the albedo of land vegetation, burial of organic carbon, production of biogenic compounds such as dimethyl sulfide that affect cloud formation, and linkages between oceanic biological productivity and iron and phosphorus supply) are becoming important parameters in global change models. Pollen data from cores, corroborated by isotopic and chemical evidence from reef corals, equatorial glaciers, and groundwater, provided the first evidence of tropical cooling during the Last Glacial Maximum, causing reconsideration of heat transport in global circulation models (GCMs). Paleobotanical evidence from the western United States in the late Paleocene has significantly refined the treatment of orographic effects in GCMs during rapid warming events, and evidence of extensive warm climate vertebrates and plants near the Cretaceous poles provides important constraints for modeling times of extreme warmth.
Biological Controls on Earth Chemistry
The pathways and extent to which organisms fundamentally control the distribution of elements (and isotopes) in the Earth’s crust are now beginning to be understood. Most of the iron, sulfur, phosphorus, carbon, and nitrogen in soils and sediments pass through biological repositories, and there is growing evidence that metabolic processes have detectable effects on other major (e.g., Ca, Si) and minor (e.g., As, Mo, U) elements in seawater. Results of such studies provide the mechanistic basis for modeling biogeochemical cycles and for environmental studies of the mobility and fate of toxic compounds. New insights into the roles of microbial metabolism, organic chelators, and sediment-irrigating and -advecting plants and animals in processes such as mineral dissolution, mineral precipitation, soil formation, and sedimentary diagenesis are opening the way for more detailed understanding of Critical Zone processes both modern and ancient.
New data from molecular biology, developmental biology, and paleontology have invigorated studies of the origins, evolution, and ecology of major biological groups. Important advances include the construction of evolutionary trees of all living things, based primarily on genetic similarities of living taxa, and the placement of the major branching events of these trees into their correct geological context ( Figure 2.5 ). Improvements in instrumentation and preparative techniques have made it possible to identify and characterize the isotopic composition of biomarker molecules in sedimentary rocks, providing evidence for the operation of metabolic pathways important in biogeochemical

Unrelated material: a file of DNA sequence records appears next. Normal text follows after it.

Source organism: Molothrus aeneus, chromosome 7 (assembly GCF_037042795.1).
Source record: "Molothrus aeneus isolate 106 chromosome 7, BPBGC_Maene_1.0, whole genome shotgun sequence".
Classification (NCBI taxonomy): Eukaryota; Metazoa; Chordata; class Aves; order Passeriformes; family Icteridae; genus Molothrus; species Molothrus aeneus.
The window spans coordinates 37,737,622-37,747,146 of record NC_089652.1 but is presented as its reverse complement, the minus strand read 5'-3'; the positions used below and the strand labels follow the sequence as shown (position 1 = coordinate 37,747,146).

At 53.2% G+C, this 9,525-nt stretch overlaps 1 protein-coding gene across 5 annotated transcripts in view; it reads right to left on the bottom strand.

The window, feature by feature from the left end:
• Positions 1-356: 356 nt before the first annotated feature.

possibly present at least 2.7 billion years ago, 500 million to 600 million years earlier than the oldest known eukaryotic fossils.
The discovery that most living animals share the same core set of developmental genes has begun to make it possible to understand the genetic basis for the differences between animals. Integration of these genetic data with new morphological and geochronologic data from the fossil record allows unraveling of the evolutionary events that led to novel morphologies, from the earliest multicellular animals to the origin of flowers and the vertebrate skull. This offers the opportunity for understanding key events, such as the Cambrian explosion of multicellular animals ( Figure 2.6 ) and the mid-Paleozoic invasion of land. Geological and molecular data can also be used to calibrate molecular clocks based on differences between the DNA of living species; these clocks can then be applied to lineages otherwise lacking a rich fossil record.
Discoveries of entirely new microbial organisms in ecologically and geologically extreme environments (extremophiles) have greatly broadened the concept of the versatility of life; microorganisms have been found kilometers deep in Antarctic ice, in active vents along midocean ridges, and in fluids with a pH of zero. Subduction zones likely contain the Earth’s deepest biota, sustained by energy from chemical redox reactions rather than solar radiation.